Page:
The Hawkeye State
Don’t start printing “Chuck 2016″ signs just yet.
Senator Chuck Schumer may be heading to the cornfields of Iowa, a longtime tradition for pols seeking the White House. But he insisted over Twitter this afternoon that he has no such ambitions.
We’d include a bee pun in the first sentence, but Councilman Steve Levin took them all.
In honor of the Jewish new year, when honey is eaten, Mr. Levin has introduced a new resolution calling on Albany to better regulate the state’s honey import. Even more notable than his announcement, however, is Mr. Levin’s all-out use of bee puns to make the case.
That Ain't Dope
Here’s the important thing to remember as the House of Representatives takes up immigration reform: the bill passed the U.S. Senate with bipartisan support. How often does that happen?
Give credit where it is due. Thanks to the efforts of people like New York’s Chuck Schumer, the Senate bill is a classic example of collaboration and compromise. The deal-cutting and backroom negotiations probably weren’t pretty, but the result is a bill that addresses the key issue of border security while establishing a rigorous path to citizenship.
Let them drink coffee!
New York Senator Chuck Schumer is calling for colleges to crackdown on so-called study drugs, such as Adderall and Ritalin, by implementing stricter regulation. Oh, and by encouraging students to trade in their pills for a pot of joe.
“There are better ways to pull an all-nighter and stay up,” he Read More
Thousands of New Yorkers who live in co-ops suffered extensive damage to their property during Superstorm Sandy last year.
But unlike the homeowners on Staten Island and other parts of the storm-ravaged coastline, the co-op owners do not qualify for federal assistance to repair some of the damage to their apartments. That’s because under Federal Read More
If humanity is good at one thing, it’s taking seemingly innocuous technological innovations and using them for evil.
The newest victim of our baser human instincts? 3-D printing, the snazziest reinvention of an office supply since the electric stapler, and now, according to a Vice documentary, our newest way to manufacture illegal guns and drugs. Read More
Earlier this morning, Democratic lawmakers gathered in Washington D.C. to unveil the Assault Weapons Ban of 2013, which is legislation that would ban “military-style” assault weapons and high-capacity ammunition clips. The press conference announcing the bill featured New York Congresswoman Carolyn McCarthy, the legislation’s House sponsor, as its first speaker. Needless to say, Ms. McCarthy–whose husband was killed in a 1993 shooting spree on the Long Island Rail Road–made it clear it wasn’t going to be a speech that stuck to the script.
“This battle has been a very lonely battle for many, many years,” Ms. McCarthy began. “You know, a lot of words can be said. I’ve got a great speech here and my staff worked on it a long time and I’m probably going to do what they always tell me not to do. That means just talk from my heart.”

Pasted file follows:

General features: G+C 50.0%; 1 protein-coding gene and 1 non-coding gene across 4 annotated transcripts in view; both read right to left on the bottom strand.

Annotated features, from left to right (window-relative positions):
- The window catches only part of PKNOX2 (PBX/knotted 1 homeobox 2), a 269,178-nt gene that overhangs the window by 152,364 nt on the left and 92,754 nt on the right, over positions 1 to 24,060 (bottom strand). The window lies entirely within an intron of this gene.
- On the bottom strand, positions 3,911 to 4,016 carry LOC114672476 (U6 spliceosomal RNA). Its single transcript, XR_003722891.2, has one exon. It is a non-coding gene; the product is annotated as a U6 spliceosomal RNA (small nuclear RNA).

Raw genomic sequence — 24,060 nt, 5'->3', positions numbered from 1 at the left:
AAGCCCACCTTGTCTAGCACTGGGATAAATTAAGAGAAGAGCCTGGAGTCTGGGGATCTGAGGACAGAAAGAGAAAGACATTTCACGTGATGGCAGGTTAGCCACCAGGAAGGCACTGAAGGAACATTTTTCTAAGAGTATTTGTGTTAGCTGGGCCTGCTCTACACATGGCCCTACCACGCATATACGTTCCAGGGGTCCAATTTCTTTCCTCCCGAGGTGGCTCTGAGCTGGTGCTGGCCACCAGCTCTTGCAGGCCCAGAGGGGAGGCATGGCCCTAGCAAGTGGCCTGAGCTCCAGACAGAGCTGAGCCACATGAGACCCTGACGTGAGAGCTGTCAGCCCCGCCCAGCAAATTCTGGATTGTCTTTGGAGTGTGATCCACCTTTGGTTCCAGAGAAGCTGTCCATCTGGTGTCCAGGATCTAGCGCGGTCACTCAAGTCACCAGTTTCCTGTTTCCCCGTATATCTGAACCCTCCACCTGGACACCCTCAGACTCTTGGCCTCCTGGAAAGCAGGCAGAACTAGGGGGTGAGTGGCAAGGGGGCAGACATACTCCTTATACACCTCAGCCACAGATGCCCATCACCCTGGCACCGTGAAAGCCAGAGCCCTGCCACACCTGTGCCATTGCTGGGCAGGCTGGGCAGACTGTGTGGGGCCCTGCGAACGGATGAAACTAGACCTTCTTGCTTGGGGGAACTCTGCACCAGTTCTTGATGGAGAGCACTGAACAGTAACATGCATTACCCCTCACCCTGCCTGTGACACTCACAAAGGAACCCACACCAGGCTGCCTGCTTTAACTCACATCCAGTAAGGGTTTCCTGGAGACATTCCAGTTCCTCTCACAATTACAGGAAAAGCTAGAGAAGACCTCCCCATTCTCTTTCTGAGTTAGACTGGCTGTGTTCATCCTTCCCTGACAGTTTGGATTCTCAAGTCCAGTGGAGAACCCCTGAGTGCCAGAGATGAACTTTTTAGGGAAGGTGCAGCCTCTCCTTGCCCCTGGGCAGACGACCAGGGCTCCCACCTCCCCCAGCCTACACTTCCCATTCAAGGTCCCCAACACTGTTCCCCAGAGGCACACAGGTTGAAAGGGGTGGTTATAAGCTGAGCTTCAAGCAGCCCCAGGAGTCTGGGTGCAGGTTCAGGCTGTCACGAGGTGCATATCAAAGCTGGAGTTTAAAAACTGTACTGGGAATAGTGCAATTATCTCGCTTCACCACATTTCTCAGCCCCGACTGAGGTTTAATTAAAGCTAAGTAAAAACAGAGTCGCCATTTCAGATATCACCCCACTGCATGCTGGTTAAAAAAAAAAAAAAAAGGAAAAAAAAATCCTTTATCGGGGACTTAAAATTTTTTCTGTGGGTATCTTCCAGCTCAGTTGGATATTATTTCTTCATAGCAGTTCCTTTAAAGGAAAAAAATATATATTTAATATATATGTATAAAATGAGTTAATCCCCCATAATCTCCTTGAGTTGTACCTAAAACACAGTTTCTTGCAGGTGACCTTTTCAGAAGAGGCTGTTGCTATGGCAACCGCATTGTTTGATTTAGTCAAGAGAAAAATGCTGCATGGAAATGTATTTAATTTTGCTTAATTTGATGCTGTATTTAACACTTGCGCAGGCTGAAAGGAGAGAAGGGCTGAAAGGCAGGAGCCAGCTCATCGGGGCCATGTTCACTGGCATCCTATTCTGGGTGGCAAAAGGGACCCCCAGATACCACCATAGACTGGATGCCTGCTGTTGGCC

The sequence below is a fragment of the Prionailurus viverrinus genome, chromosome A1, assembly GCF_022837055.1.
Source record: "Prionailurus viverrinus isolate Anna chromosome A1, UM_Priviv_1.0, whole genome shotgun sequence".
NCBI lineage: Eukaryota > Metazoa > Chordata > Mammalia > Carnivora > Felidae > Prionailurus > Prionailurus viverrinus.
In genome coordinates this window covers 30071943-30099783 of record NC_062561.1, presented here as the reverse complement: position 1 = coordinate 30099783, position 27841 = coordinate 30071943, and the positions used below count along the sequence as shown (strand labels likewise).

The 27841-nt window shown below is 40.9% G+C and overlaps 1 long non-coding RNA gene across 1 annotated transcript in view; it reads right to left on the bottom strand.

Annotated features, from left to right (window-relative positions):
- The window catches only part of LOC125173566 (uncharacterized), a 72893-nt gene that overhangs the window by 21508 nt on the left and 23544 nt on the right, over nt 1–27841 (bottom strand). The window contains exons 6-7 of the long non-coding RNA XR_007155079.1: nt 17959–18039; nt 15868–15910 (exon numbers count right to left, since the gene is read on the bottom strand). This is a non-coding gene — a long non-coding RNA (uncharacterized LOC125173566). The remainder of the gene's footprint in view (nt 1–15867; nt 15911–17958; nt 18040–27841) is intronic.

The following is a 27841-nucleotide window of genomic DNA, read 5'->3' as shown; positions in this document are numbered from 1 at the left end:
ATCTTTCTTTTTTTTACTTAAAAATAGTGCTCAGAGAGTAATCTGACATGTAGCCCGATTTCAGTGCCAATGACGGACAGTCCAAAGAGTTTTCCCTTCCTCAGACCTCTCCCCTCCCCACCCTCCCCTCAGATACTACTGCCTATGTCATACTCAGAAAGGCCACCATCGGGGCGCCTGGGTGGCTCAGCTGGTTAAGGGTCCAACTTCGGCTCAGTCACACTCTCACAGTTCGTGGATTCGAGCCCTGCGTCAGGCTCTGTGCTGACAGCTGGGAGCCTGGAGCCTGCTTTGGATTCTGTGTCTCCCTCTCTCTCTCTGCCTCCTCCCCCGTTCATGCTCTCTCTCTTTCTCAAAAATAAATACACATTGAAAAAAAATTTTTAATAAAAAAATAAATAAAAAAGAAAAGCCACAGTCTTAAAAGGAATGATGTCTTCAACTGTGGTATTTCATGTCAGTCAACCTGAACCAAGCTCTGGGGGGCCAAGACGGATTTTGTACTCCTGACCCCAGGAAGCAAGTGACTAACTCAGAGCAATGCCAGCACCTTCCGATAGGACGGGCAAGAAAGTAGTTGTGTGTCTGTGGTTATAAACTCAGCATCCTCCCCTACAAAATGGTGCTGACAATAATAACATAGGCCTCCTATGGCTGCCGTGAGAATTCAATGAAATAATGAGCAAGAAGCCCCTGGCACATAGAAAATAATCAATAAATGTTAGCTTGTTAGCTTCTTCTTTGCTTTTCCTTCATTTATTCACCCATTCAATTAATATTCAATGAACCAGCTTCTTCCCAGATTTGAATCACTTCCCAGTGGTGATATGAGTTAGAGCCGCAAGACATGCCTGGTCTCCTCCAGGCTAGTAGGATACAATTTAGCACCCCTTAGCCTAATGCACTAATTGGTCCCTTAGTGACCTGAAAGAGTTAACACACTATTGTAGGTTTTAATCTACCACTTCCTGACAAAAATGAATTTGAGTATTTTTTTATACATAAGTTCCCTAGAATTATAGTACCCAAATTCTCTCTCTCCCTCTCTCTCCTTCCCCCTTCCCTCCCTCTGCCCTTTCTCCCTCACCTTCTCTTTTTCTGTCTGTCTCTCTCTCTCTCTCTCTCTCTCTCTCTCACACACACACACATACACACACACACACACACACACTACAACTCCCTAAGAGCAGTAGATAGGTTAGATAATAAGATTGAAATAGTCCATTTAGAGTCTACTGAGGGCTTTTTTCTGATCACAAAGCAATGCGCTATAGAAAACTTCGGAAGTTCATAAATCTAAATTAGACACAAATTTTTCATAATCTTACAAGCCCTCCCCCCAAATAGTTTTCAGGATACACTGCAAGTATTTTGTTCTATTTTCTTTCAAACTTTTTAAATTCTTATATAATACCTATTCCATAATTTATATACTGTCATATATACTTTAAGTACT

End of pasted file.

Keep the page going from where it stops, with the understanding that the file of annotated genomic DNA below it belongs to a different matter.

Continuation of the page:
Ms. McCarthy expressed particular frustration that gun control legislation has stalled in Congress but argued that the recent massacre at a Newtown, Connecticut elementary school would be the catalyst for change.
That was the question The Observer put to a group of planning and infrastructure experts yesterday, after Senator Chuck Schumer announced that he expected the state to receive about $9 billion for storm mitigation measures, as part of its request to Congress for Sandy aid. After all, that is far from enough money to build some of those vaunted sea gates, though there is nothing to suggest more money might not be on the horizon in the future.
For now, though, here are their recommendations on what to do with $9 billion in new storm-securing infrastructure investments.
According to Senator Chuck Schumer, the federal government will soon begin the arduous task of returning floodwaters back to the Atlantic Ocean after Hurricane Sandy’s surge flooded key transportation arteries earlier this week.
“In the past hour, I have received an update from the U.S. Army Corps of Engineers about the federal de-watering efforts happening in New York City,” Mr. Schumer said in a statement this afternoon.
Maybe it was just the shortest route home.
Over the weekend, Chuck Schumer was spotted in the most unlikely place one might expect him, even though it is right outside his door. Senator Schumer has generally eschewed the controversial Prospect Park West bike lane, which his wife, former Transportation Commissioner Iris Weinshall, vociferously opposes in lawsuits and op-eds. An avid cyclist, the state’s senior senator has neither supported nor opposed the lane. Perhaps he is now voting with his feet?